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Old 22-05-2013, 09:01   #16
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Re: Build a Boat for The Great Loop?

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Originally Posted by ohdrinkboy View Post
Samuel Seaward
1800-42
Cranes, dredgers, swing bridges and many other inventions
A pupil of Henry Maudslay
John Smeaton
1724-92
Civil engineer. Researched the mechanics of waterwheels and windmills. Lighthouse design e.g. Eddystone. Improved the Newcomen atmospheric steam engine
School/Apprenticeship. Worked as a mathematical-instrument maker.
George Stephenson
1781-1848
Railway engineer. Steam locomotives
Evening classes three nights a week paying 4 pence a week. Gained direct work experience in mining engineering /Apprenticeship
Robert Stephenson
1803-59
Mechanical and structural engineer. Steam locomotive design/bridges
Self-taught with help from his father George. Attended a village school and then his father sent him to a private school and then apprenticed at Killingworth Colliery which he did not complete but then gained valuable experience in railway engineering
Jedediah Strutt
1726-97
Knitting machines worked with Richard Arkwright
Self taught: started as a farmer
Thomas Telford
1757-1834
Civil engineer. Canal/road engineer e.g. Caledonian canal started in 1804. Innovative Aqueduct and bridge design and construction.
Attended a local parish school. Apprenticeship (Stonemason) Langholm and self taught.
Charles Tennant
1768-1838
Chemist and industrialist. Textiles/Dying
Studied at a local school then apprenticeship as a silk weaver
Richard Trevithick
1771-1833
Engineer and inventor. Steam engine (High-pressure steam engine 1800
Attended a local school but largely self taught and became a mining engineer
Jethro Tull
1674-1741
Agriculturalist. Seed drill (1701)/Introduction of improved farming methods
Oxford university
James Watt
1736-1819
Engineer and inventor. Steam engine design/Lunar Society
Taught by mother then some formal schooling-Greenock Grammar School and eventually gained experience as an instrument maker at Glasgow University. A mechanical genius who was very versatile.
Josiah Wedgewood
1730-95
Chemist specialising in pottery/Lunar Society
Self educated/Apprenticeship (Pottery/thrower) but because of ill health broke the indenture and experimented with decorations, clay types and furnace technology.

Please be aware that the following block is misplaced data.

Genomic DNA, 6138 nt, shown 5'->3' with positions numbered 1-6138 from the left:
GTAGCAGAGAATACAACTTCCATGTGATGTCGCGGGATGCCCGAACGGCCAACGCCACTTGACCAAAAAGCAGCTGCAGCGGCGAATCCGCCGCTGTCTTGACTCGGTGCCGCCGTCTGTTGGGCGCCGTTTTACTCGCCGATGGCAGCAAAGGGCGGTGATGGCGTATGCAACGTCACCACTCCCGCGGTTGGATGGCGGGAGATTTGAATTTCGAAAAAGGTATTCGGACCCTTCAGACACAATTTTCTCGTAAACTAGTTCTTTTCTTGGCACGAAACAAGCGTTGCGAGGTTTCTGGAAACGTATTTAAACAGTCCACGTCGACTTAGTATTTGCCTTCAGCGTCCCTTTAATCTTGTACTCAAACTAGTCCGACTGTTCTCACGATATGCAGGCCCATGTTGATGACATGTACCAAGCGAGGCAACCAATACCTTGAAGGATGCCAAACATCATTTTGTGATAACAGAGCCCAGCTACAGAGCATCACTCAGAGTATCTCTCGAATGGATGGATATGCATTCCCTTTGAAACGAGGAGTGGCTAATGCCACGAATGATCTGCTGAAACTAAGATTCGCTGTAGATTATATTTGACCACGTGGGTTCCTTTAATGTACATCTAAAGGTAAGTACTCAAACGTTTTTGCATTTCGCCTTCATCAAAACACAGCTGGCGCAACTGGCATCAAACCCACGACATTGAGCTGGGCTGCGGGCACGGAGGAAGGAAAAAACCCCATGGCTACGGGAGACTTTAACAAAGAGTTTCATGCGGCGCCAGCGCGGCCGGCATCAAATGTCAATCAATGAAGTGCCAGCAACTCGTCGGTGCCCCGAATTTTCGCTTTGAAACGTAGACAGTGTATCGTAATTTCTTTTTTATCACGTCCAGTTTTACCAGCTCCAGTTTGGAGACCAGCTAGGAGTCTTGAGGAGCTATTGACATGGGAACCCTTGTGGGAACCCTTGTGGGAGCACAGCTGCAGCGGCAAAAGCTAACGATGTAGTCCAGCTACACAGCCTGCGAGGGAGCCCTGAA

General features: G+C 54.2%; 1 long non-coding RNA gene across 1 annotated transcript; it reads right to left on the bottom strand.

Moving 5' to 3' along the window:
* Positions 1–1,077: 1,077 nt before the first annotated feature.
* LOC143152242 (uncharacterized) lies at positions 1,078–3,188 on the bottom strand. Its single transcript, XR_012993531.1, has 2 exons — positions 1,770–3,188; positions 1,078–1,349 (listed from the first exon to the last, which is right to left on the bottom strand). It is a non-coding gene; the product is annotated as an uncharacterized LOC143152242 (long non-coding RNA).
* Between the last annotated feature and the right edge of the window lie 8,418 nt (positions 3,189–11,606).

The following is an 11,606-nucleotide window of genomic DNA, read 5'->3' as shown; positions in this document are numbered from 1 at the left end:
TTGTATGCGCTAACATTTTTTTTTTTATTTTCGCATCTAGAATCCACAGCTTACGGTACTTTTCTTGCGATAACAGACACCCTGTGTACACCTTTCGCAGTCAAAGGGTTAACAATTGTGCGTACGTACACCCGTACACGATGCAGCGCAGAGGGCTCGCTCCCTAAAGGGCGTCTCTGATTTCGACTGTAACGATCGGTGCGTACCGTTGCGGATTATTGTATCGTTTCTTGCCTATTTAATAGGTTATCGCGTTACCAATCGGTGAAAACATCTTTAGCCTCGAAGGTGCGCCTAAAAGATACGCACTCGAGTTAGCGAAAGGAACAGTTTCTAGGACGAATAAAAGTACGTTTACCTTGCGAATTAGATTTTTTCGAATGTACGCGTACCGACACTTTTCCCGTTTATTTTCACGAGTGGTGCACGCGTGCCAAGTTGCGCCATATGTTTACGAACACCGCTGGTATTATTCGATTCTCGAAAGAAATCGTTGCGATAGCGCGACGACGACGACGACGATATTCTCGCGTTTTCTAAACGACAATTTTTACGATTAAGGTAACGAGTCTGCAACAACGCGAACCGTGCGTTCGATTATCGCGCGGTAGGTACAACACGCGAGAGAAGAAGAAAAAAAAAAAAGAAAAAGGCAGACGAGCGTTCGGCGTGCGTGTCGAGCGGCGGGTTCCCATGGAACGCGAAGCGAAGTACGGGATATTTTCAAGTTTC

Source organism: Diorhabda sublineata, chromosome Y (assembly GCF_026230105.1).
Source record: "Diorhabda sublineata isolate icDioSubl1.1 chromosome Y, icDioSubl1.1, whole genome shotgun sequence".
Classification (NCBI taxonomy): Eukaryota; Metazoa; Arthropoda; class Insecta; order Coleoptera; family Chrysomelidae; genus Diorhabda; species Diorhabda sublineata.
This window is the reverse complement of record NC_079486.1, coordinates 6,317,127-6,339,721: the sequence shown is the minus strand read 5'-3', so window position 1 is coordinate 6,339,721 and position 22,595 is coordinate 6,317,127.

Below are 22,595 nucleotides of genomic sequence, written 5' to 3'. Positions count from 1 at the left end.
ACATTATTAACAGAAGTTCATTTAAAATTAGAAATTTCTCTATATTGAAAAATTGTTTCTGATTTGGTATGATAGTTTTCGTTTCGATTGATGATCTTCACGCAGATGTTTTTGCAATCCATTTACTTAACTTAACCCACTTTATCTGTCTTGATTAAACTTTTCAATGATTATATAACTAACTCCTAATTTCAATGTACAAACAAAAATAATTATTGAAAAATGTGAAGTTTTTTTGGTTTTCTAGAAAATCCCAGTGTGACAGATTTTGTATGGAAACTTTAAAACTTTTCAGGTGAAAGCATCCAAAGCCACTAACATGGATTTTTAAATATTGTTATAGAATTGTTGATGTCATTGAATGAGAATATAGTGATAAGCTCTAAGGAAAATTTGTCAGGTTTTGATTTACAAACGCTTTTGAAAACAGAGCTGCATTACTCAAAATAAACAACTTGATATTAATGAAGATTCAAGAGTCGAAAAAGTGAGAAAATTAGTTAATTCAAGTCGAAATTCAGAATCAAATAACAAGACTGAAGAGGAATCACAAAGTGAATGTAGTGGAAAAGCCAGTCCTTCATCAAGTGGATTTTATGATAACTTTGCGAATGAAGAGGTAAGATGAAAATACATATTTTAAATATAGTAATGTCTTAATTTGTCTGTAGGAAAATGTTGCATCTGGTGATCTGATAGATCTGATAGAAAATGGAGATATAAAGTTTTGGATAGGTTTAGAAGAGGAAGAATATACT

Joseph Whitworth
1803-87
Engineer and inventor. Machine tools/Screw threads. Planing machines, a power- driven self-acting machine and measuring machines. Established the Whitworth scholarships.
Attended his father’s school then as a boarder at a private school at Idle near Leeds but left at 14. Apprenticeship (Cotton spinning) and gained valuable work experience in Manchester and London engineering companies including the Maudslay workshops
John Wilkinson
1728-1808
Ironworker and inventor. Boring machine
Learnt working at his father’s side
Looks like you had to go way back. Anyone in the 20th or 21st century?
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Old 22-05-2013, 09:06   #17
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Re: Build a Boat for The Great Loop?

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If you feel the boat in the photo is of "modest dimensions," I need to know who manufactured those beers.

I didn't comment, because one look at that boat told me that whoever is wanting that boat built, probably wouldn't want to hear my idea of a good loop boat (unless it was for his dinghy).
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Old 22-05-2013, 09:28   #18
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Re: Build a Boat for The Great Loop?

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I didn't comment, because one look at that boat told me that whoever is wanting that boat built, probably wouldn't want to hear my idea of a good loop boat (unless it was for his dinghy).
Looping is not on my bucket list, but I'd sure want to do it in a power cat if it was. Probably something much smaller, however, like a Glacier Bay 2780 Hard Top. Something just big enough to accomodate a queen-sized bed.
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Old 22-05-2013, 09:50   #19
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Nordic tug would be fun.
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Old 22-05-2013, 18:13   #20
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Re: Build a Boat for The Great Loop?

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If your not an engineer or naval architect don't waste your time or the clients money.